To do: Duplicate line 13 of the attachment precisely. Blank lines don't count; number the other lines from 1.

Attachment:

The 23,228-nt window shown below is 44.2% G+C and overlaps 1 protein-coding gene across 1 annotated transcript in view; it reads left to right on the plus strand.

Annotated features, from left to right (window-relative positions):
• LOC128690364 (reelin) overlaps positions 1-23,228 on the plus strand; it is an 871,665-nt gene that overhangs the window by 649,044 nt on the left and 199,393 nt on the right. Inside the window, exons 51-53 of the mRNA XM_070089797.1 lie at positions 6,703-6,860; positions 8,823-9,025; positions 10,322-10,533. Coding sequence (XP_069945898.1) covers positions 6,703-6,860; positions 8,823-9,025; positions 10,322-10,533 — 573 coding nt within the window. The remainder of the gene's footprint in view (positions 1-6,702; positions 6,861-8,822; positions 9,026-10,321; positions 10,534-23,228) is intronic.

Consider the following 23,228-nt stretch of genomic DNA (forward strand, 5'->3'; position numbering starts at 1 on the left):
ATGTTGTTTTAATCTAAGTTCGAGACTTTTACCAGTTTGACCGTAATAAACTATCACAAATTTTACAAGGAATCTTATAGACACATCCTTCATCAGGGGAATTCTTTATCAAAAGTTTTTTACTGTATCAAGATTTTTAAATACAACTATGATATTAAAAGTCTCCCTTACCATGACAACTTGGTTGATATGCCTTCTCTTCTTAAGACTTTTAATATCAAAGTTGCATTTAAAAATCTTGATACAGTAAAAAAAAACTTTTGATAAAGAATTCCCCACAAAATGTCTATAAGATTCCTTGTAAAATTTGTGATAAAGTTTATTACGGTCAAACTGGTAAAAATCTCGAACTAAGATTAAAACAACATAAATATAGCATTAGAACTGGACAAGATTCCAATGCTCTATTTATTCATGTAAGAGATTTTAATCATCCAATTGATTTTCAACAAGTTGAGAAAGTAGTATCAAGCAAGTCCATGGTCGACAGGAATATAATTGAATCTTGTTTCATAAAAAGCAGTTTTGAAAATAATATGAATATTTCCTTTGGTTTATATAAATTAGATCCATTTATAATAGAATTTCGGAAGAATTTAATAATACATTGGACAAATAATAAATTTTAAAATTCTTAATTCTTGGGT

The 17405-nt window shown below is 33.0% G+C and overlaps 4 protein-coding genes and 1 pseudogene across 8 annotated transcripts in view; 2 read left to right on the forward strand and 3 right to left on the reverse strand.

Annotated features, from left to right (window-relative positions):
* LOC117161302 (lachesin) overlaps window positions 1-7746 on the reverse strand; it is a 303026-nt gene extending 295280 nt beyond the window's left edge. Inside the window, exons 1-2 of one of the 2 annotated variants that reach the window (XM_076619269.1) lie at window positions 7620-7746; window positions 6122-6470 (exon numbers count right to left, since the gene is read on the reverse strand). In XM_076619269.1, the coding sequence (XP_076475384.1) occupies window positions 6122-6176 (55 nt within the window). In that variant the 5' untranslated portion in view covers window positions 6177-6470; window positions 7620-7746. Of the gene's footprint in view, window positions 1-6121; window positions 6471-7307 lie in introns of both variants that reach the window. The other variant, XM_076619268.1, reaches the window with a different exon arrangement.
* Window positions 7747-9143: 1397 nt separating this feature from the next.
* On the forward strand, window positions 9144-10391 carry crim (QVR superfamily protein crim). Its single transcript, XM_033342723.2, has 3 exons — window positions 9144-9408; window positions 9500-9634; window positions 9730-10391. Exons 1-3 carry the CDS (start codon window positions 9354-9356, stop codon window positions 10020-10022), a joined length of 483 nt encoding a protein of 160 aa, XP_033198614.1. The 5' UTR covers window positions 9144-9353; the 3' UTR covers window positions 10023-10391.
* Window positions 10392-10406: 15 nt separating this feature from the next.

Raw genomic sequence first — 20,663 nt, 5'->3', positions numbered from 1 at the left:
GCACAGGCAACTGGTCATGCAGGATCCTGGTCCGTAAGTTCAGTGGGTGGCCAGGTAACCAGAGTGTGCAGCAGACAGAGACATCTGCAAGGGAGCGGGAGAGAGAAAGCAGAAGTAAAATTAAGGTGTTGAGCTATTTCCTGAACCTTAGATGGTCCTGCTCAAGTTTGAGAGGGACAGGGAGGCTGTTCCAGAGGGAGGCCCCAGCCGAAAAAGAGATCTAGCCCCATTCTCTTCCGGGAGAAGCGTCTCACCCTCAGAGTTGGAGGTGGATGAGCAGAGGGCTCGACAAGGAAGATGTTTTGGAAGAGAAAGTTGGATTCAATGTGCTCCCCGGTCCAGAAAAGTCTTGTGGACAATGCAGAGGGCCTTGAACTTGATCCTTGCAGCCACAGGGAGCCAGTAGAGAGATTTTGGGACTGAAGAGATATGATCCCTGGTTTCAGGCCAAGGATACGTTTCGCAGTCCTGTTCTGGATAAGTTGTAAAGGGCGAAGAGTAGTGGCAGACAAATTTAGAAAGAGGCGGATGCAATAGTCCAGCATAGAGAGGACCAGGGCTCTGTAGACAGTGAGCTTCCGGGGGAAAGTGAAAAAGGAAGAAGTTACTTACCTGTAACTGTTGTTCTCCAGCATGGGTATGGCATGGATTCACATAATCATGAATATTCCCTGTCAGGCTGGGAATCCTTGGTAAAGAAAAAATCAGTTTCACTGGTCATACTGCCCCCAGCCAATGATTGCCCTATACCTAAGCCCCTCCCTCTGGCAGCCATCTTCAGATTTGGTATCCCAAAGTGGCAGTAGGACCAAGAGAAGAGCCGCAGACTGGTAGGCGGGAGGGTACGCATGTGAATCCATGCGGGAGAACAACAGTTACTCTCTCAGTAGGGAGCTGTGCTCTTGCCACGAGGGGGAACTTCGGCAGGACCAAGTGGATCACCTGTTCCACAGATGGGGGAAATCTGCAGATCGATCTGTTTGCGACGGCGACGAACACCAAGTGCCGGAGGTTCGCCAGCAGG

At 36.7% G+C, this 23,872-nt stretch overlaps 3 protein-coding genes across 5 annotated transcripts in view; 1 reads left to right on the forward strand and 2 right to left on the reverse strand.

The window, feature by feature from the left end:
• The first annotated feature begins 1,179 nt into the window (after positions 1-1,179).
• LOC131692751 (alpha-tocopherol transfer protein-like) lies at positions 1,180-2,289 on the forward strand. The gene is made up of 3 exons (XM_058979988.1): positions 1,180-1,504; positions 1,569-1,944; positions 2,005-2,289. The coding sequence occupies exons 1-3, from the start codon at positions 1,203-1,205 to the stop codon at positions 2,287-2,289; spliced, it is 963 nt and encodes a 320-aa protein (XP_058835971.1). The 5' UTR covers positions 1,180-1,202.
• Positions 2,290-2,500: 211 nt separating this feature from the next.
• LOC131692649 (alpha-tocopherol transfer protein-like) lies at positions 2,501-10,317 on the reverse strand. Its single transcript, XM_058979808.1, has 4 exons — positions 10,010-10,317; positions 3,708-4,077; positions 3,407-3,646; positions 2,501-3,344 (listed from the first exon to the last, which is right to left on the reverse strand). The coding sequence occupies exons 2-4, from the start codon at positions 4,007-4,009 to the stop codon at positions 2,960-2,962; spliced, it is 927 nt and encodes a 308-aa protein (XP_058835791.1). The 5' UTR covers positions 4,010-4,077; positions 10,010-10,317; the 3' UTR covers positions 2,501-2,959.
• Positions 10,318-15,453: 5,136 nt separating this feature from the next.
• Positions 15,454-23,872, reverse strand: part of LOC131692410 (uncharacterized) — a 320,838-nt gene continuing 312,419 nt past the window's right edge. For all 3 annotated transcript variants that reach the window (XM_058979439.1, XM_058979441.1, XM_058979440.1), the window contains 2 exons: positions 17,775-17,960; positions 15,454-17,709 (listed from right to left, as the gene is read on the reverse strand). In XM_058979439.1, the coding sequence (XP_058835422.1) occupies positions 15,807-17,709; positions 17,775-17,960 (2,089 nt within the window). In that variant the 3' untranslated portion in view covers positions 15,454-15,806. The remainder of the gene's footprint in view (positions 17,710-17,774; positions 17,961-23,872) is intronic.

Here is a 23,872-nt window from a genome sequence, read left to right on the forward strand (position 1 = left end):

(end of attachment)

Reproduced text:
GCACAGGCAACTGGTCATGCAGGATCCTGGTCCGTAAGTTCAGTGGGTGGCCAGGTAACCAGAGTGTGCAGCAGACAGAGACATCTGCAAGGGAGCGGGAGAGAGAAAGCAGAAGTAAAATTAAGGTGTTGAGCTATTTCCTGAACCTTAGATGGTCCTGCTCAAGTTTGAGAGGGACAGGGAGGCTGTTCCAGAGGGAGGCCCCAGCCGAAAAAGAGATCTAGCCCCATTCTCTTCCGGGAGAAGCGTCTCACCCTCAGAGTTGGAGGTGGATGAGCAGAGGGCTCGACAAGGAAGATGTTTTGGAAGAGAAAGTTGGATTCAATGTGCTCCCCGGTCCAGAAAAGTCTTGTGGACAATGCAGAGGGCCTTGAACTTGATCCTTGCAGCCACAGGGAGCCAGTAGAGAGATTTTGGGACTGAAGAGATATGATCCCTGGTTTCAGGCCAAGGATACGTTTCGCAGTCCTGTTCTGGATAAGTTGTAAAGGGCGAAGAGTAGTGGCAGACAAATTTAGAAAGAGGCGGATGCAATAGTCCAGCATAGAGAGGACCAGGGCTCTGTAGACAGTGAGCTTCCGGGGGAAAGTGAAAAAGGAAGAAGTTACTTACCTGTAACTGTTGTTCTCCAGCATGGGTATGGCATGGATTCACATAATCATGAATATTCCCTGTCAGGCTGGGAATCCTTGGTAAAGAAAAAATCAGTTTCACTGGTCATACTGCCCCCAGCCAATGATTGCCCTATACCTAAGCCCCTCCCTCTGGCAGCCATCTTCAGATTTGGTATCCCAAAGTGGCAGTAGGACCAAGAGAAGAGCCGCAGACTGGTAGGCGGGAGGGTACGCATGTGAATCCATGCGGGAGAACAACAGTTACTCTCTCAGTAGGGAGCTGTGCTCTTGCCACGAGGGGGAACTTCGGCAGGACCAAGTGGATCACCTGTTCCACAGATGGGGGAAATCTGCAGATCGATCTGTTTGCGACGGCGACGAACACCAAGTGCCGGAGGTTCGCCAGCAGG